Damselflies (order Odonata, suborder Zygoptera) look a lot like dragonflies (order Odonata, suborder Anisoptera). One notable feature that separates them is that damselflies rest with their wings vertically above their backs while dragonflies rest with their wings held horizontally. Damselflies also tend to be smaller and thinner, and have eyes that are widely separated.
A number of these broad-winged damselflies (family Calopterygidae) were buzzing around the edge of the River Raisin near Blissfield Michigan. They kept resting for a few seconds on some fallen branches, giving me brief opportunities to photograph them.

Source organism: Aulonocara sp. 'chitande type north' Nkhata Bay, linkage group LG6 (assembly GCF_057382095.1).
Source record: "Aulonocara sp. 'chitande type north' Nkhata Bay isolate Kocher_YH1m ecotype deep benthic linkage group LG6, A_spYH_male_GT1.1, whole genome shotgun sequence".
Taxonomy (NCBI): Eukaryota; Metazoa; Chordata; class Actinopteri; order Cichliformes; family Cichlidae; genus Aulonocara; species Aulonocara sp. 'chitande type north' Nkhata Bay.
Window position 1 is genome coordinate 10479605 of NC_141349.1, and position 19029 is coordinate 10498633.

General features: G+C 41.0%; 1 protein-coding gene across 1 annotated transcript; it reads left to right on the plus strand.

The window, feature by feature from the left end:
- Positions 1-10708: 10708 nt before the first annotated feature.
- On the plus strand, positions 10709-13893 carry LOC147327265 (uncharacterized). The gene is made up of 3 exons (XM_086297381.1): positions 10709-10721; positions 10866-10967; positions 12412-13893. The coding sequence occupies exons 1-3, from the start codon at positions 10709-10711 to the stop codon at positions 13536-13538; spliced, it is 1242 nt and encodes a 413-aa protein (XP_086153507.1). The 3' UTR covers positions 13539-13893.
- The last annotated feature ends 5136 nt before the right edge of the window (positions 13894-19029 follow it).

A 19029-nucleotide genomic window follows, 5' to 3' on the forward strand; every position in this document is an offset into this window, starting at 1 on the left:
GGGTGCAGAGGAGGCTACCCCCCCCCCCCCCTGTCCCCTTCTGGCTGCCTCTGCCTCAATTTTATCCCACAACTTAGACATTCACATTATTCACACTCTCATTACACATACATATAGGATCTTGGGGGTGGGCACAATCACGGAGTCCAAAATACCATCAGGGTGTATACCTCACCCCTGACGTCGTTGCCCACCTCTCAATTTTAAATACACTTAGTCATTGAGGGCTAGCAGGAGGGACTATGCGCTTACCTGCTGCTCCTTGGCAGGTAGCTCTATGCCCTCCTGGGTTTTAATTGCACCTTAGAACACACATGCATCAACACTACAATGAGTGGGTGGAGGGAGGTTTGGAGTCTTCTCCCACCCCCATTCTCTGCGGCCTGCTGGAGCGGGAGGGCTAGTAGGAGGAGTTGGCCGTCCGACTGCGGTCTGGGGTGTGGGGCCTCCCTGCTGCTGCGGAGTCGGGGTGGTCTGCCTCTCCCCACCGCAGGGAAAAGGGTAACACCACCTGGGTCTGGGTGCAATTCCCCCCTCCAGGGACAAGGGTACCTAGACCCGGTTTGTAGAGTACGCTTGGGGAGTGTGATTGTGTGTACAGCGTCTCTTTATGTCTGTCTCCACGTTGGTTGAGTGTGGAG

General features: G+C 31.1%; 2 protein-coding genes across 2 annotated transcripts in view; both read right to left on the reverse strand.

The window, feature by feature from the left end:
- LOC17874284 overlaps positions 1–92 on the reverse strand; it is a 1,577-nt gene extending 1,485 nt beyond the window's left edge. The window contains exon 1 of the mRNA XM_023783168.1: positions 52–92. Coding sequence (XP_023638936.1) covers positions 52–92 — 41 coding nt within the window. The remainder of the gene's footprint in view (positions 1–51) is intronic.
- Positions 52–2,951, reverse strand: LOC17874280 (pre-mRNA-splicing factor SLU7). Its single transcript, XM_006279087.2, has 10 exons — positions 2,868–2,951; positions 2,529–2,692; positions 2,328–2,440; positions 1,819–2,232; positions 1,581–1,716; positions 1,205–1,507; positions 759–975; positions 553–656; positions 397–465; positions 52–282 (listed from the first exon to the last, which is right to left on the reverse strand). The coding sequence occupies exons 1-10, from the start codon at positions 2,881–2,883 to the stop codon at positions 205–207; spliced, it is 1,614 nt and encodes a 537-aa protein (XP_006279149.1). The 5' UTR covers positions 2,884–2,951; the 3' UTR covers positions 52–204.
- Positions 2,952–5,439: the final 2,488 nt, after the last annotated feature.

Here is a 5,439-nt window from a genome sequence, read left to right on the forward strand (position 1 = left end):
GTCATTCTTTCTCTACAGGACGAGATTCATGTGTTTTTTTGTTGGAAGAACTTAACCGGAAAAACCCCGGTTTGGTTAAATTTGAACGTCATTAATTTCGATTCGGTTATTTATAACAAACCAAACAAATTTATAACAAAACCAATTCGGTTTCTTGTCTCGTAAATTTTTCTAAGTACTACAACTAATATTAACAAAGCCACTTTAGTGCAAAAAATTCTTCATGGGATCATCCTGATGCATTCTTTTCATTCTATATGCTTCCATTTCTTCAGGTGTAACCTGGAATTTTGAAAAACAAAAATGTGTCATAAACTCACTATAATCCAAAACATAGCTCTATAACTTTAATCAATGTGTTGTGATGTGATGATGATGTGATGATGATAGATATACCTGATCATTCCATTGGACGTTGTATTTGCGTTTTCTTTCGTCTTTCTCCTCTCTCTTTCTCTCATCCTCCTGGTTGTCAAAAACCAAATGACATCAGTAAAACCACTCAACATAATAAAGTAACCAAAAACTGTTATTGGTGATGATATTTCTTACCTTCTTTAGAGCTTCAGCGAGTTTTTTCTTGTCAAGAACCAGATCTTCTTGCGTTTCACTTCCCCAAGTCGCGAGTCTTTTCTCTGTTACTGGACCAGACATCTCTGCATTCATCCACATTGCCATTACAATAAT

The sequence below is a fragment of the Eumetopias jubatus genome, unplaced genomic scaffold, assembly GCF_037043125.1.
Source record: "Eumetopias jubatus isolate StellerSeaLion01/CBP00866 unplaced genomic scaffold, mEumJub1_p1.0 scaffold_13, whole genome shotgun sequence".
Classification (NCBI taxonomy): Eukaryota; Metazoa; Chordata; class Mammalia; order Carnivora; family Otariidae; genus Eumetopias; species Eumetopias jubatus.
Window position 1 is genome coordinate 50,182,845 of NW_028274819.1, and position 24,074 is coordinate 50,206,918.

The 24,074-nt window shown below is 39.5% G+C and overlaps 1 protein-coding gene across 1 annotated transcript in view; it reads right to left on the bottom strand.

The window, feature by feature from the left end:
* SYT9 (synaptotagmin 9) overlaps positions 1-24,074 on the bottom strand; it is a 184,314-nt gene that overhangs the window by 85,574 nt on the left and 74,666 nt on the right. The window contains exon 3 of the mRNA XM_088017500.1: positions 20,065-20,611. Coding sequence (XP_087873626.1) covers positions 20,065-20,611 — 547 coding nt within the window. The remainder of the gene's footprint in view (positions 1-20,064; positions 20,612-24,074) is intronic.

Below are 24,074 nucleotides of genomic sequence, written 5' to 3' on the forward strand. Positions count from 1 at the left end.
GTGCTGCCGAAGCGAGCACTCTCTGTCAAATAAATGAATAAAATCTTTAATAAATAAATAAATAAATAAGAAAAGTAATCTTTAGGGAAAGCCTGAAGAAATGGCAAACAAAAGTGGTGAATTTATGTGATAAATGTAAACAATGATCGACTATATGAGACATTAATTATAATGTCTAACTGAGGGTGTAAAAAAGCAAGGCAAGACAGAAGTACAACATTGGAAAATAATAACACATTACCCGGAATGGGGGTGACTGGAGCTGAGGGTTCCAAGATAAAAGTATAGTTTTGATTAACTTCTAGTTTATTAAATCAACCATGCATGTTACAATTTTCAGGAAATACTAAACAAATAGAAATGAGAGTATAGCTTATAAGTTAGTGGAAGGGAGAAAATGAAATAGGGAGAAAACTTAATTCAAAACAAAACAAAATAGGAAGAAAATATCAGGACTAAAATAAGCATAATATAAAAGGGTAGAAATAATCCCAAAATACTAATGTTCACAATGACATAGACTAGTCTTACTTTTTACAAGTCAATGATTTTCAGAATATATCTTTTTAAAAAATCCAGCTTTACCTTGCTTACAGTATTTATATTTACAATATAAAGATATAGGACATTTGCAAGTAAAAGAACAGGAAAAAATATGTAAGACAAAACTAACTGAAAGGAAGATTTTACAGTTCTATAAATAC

You usually find damselflies near the water. The young nymphs are aquatic, vaguely resembling wingless adults. The nymphs are carnivorous and eat a variety of aquatic invertebrates, including mosquito larvae. With each molt, the nymphs become more and more adultlike before finally leaving the water as fully-developed adults. They then feed on adult insects, including mosquitoes, and mate. Females lay their eggs in the water, and the process repeats.